It seems to me that Robert Ludlum who, during the 70's and 80's could do absolutely NO wrong when it came to writing the best spy novels EVER, is still living IN the 70's...as far as writing goes. Let's face it, NONE of Ludlum's novels are gonna win any awards based on the dialogue of his characters...b-u-u-u-t if you are searching for the guy who could propel a novel based upon sheer narrative talent alone, Ludlum would win hands down.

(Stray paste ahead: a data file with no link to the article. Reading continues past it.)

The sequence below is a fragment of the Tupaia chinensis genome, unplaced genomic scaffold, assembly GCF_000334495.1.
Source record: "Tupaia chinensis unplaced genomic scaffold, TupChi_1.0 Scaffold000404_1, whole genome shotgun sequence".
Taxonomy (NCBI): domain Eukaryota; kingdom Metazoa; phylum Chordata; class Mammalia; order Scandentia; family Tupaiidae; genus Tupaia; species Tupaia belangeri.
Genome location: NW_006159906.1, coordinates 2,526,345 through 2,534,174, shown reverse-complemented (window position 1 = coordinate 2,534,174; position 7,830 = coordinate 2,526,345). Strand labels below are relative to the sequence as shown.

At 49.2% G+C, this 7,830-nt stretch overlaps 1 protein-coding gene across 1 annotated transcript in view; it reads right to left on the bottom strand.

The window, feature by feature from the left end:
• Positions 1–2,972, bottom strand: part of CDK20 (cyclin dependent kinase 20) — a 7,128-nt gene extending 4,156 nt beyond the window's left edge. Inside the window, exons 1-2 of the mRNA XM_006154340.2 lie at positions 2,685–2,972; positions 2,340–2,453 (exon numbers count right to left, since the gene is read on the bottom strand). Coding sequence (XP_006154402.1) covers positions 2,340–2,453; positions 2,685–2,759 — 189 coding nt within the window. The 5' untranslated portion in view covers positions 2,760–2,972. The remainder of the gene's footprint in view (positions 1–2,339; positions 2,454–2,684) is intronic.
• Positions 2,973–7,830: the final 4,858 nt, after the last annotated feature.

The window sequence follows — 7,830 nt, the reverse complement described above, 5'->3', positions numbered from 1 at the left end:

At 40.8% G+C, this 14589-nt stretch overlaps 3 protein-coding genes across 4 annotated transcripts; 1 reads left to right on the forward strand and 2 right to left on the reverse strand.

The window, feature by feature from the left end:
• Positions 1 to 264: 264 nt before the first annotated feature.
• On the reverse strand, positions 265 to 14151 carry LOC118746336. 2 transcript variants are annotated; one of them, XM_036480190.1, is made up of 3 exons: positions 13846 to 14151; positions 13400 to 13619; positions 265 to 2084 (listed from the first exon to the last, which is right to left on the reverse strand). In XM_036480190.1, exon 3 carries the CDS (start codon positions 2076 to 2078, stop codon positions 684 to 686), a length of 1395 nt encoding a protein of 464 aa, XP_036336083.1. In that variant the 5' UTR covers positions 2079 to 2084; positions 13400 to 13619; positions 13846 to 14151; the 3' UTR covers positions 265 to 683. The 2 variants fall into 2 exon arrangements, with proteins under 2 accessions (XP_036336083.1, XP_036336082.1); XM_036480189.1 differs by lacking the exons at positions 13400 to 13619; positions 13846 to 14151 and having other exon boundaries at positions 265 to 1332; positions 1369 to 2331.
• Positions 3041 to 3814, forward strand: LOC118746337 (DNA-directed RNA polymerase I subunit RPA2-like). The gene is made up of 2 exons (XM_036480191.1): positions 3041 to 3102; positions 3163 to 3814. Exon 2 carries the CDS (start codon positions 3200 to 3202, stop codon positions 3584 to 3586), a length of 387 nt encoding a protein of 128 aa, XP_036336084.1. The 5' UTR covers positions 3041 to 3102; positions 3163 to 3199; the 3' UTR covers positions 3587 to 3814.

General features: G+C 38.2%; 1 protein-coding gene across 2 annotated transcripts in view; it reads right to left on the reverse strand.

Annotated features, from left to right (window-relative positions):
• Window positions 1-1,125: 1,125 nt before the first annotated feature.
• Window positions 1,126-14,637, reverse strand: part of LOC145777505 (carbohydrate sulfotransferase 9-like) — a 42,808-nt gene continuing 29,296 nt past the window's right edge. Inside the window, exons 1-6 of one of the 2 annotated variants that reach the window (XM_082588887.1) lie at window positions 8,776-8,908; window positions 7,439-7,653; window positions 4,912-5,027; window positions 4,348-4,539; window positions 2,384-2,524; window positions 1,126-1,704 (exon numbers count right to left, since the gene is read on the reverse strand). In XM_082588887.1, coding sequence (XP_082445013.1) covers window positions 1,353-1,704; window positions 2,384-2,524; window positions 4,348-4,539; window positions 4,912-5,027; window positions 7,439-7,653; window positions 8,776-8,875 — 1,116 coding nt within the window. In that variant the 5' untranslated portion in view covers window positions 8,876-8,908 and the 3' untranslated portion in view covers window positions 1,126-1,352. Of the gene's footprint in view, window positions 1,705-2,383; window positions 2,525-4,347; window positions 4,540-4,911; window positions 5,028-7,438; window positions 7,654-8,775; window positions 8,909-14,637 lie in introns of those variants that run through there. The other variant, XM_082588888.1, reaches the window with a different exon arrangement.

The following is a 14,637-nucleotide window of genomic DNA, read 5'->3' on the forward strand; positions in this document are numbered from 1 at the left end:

As I read 'The Apocalypse Watch' I kept getting the distinct impression--at first--that this was a direct sequel to the wonderful 'Holcroft Covenant'...but that isn't quite the case. Then after reading a bit further, I felt that this was a quasi-re-write of 'Covenant' instead...but again, that isn't quite the case, either. As far as plot goes, it wasn't exactly Ludlum's most original, but I have to say, it certainly moved with the usual pace of his average thrillers. As I read this book, I felt somewhat saddened that truly one of the great Adventure/Thriller authors of all-time had begun to reach that point where his edge, his ability to be fresh has started to come to an end. What seems to have started with 'The Scorpio Illusion' has now continued with 'The Apocalypse Watch' and although I have high hopes for his future novels, it DOES appear that the 'absolute master of the superthriller' has seen the decline of his ability to dominate the audience he himself helped to create. But even so, I still enjoyed this book more than a LOT of other novels released in the past 5 years or so that were hailed as genius literary works of art. In my opinion, Ludlum just cannot escape his earlier novels, and his faithful reading audience has a very difficult time indeed reading his books without comparing them to his other tremendously entertaining novels. If we could do that, his novels (including his more recent ones) would stand up rather well.